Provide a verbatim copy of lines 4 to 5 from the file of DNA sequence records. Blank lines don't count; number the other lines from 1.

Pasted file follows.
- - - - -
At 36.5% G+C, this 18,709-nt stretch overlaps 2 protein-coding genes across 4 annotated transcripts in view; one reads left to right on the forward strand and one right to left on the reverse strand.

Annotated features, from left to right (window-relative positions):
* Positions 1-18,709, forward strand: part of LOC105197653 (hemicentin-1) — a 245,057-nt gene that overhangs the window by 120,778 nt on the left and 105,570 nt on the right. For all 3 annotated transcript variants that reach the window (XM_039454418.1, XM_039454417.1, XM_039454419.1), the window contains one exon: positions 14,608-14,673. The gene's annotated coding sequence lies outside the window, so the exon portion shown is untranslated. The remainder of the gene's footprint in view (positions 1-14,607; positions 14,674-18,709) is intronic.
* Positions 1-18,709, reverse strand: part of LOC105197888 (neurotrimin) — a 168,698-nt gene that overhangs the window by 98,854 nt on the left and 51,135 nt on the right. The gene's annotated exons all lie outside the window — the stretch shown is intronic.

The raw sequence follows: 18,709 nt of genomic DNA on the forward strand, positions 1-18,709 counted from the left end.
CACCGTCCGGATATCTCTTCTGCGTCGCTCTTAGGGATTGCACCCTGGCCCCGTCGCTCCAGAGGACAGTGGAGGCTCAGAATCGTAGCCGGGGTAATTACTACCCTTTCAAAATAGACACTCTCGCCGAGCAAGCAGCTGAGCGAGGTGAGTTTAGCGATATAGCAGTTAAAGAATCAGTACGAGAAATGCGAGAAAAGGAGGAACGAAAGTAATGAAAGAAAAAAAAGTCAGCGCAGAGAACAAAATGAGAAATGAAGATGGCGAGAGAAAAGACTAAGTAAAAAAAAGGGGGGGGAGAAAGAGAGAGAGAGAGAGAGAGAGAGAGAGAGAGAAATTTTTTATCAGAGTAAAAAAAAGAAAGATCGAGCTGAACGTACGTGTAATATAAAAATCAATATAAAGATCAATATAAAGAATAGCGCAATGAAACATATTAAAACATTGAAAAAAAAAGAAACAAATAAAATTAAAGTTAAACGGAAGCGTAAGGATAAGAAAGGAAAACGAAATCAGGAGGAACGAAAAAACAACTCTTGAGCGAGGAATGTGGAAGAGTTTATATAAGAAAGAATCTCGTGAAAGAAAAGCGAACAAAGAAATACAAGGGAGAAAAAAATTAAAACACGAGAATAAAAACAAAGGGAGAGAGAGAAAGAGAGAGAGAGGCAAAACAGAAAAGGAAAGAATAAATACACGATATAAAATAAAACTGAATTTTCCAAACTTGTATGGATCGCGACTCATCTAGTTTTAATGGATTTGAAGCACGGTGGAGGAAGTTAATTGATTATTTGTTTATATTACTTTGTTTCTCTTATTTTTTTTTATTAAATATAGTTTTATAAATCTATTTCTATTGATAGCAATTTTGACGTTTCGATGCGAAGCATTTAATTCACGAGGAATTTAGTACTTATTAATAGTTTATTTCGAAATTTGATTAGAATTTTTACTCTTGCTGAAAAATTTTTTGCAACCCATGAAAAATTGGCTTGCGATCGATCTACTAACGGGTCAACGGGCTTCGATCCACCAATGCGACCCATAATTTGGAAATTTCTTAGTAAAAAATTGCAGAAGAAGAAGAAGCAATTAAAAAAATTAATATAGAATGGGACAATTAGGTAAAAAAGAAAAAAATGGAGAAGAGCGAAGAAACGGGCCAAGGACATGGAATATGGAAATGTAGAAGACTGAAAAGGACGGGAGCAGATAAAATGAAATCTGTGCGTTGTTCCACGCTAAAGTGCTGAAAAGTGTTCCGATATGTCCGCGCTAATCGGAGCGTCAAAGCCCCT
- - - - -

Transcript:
* Positions 1-18,709, reverse strand: part of LOC105197888 (neurotrimin) — a 168,698-nt gene that overhangs the window by 98,854 nt on the left and 51,135 nt on the right. The gene's annotated exons all lie outside the window — the stretch shown is intronic.

The raw sequence follows: 18,709 nt of genomic DNA on the forward strand, positions 1-18,709 counted from the left end.